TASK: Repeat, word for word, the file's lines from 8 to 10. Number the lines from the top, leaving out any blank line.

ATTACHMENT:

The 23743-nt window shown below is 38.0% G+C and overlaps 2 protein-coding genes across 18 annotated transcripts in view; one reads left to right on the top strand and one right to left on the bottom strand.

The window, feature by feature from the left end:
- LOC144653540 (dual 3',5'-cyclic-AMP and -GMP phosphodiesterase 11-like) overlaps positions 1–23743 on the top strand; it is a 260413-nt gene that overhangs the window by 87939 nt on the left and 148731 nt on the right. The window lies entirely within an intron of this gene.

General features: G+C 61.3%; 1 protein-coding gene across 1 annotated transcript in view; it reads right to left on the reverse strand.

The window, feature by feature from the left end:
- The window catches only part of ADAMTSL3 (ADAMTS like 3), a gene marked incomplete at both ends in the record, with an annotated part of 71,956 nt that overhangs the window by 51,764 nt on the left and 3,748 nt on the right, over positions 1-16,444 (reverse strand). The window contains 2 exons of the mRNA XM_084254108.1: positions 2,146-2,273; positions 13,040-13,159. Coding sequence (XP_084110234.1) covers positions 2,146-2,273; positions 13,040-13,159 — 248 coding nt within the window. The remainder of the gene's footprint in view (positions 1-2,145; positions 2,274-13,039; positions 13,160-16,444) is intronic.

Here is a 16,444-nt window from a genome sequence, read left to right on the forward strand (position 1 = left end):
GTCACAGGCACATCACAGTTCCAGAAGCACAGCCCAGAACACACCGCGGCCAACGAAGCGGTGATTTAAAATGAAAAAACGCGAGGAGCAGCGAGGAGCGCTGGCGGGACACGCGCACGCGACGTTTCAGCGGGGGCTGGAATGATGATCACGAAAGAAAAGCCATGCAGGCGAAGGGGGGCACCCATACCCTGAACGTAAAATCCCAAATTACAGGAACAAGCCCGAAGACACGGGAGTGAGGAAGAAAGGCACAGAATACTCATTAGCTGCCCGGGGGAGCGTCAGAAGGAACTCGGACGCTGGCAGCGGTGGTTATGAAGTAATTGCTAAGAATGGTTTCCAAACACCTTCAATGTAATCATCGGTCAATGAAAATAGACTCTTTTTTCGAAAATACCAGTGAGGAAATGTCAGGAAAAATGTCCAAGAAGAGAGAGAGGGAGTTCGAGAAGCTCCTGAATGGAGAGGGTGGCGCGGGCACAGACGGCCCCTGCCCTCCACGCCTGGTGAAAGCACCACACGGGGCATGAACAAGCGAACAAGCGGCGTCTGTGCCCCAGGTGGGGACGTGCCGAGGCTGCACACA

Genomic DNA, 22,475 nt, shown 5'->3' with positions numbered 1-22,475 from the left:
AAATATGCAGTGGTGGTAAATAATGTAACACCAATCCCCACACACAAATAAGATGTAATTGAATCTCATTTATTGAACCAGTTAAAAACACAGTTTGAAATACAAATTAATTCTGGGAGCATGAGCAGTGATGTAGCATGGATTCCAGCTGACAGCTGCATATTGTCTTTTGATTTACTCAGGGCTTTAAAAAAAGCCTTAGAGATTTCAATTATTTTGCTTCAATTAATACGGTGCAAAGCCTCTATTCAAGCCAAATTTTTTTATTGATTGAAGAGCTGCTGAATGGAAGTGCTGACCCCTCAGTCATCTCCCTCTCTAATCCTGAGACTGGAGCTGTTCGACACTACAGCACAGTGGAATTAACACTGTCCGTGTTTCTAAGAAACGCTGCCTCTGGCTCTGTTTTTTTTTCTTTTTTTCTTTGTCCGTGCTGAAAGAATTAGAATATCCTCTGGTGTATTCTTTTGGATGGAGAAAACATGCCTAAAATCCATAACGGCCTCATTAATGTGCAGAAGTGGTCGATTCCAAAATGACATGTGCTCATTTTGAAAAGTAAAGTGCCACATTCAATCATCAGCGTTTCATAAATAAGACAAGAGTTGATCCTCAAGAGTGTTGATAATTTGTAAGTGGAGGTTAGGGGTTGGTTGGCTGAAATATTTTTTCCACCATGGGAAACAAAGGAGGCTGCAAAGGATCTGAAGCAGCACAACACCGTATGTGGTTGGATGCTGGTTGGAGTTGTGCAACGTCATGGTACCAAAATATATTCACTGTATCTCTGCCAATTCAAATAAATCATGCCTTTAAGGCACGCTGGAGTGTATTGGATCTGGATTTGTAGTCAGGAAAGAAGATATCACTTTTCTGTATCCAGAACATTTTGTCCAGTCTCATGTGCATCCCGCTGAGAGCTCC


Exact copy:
GTCACAGGCACATCACAGTTCCAGAAGCACAGCCCAGAACACACCGCGGCCAACGAAGCGGTGATTTAAAATGAAAAAACGCGAGGAGCAGCGAGGAGCGCTGGCGGGACACGCGCACGCGACGTTTCAGCGGGGGCTGGAATGATGATCACGAAAGAAAAGCCATGCAGGCGAAGGGGGGCACCCATACCCTGAACGTAAAATCCCAAATTACAGGAACAAGCCCGAAGACACGGGAGTGAGGAAGAAAGGCACAGAATACTCATTAGCTGCCCGGGGGAGCGTCAGAAGGAACTCGGACGCTGGCAGCGGTGGTTATGAAGTAATTGCTAAGAATGGTTTCCAAACACCTTCAATGTAATCATCGGTCAATGAAAATAGACTCTTTTTTCGAAAATACCAGTGAGGAAATGTCAGGAAAAATGTCCAAGAAGAGAGAGAGGGAGTTCGAGAAGCTCCTGAATGGAGAGGGTGGCGCGGGCACAGACGGCCCCTGCCCTCCACGCCTGGTGAAAGCACCACACGGGGCATGAACAAGCGAACAAGCGGCGTCTGTGCCCCAGGTGGGGACGTGCCGAGGCTGCACACA

Genomic DNA, 22,475 nt, shown 5'->3' with positions numbered 1-22,475 from the left:
AAATATGCAGTGGTGGTAAATAATGTAACACCAATCCCCACACACAAATAAGATGTAATTGAATCTCATTTATTGAACCAGTTAAAAACACAGTTTGAAATACAAATTAATTCTGGGAGCATGAGCAGTGATGTAGCATGGATTCCAGCTGACAGCTGCATATTGTCTTTTGATTTACTCAGGGCTTTAAAAAAAGCCTTAGAGATTTCAATTATTTTGCTTCAATTAATACGGTGCAAAGCCTCTATTCAAGCCAAATTTTTTTATTGATTGAAGAGCTGCTGAATGGAAGTGCTGACCCCTCAGTCATCTCCCTCTCTAATCCTGAGACTGGAGCTGTTCGACACTACAGCACAGTGGAATTAACACTGTCCGTGTTTCTAAGAAACGCTGCCTCTGGCTCTGTTTTTTTTTCTTTTTTTCTTTGTCCGTGCTGAAAGAATTAGAATATCCTCTGGTGTATTCTTTTGGATGGAGAAAACATGCCTAAAATCCATAACGGCCTCATTAATGTGCAGAAGTGGTCGATTCCAAAATGACATGTGCTCATTTTGAAAAGTAAAGTGCCACATTCAATCATCAGCGTTTCATAAATAAGACAAGAGTTGATCCTCAAGAGTGTTGATAATTTGTAAGTGGAGGTTAGGGGTTGGTTGGCTGAAATATTTTTTCCACCATGGGAAACAAAGGAGGCTGCAAAGGATCTGAAGCAGCACAACACCGTATGTGGTTGGATGCTGGTTGGAGTTGTGCAACGTCATGGTACCAAAATATATTCACTGTATCTCTGCCAATTCAAATAAATCATGCCTTTAAGGCACGCTGGAGTGTATTGGATCTGGATTTGTAGTCAGGAAAGAAGATATCACTTTTCTGTATCCAGAACATTTTGTCCAGTCTCATGTGCATCCCGCTGAGAGCTCC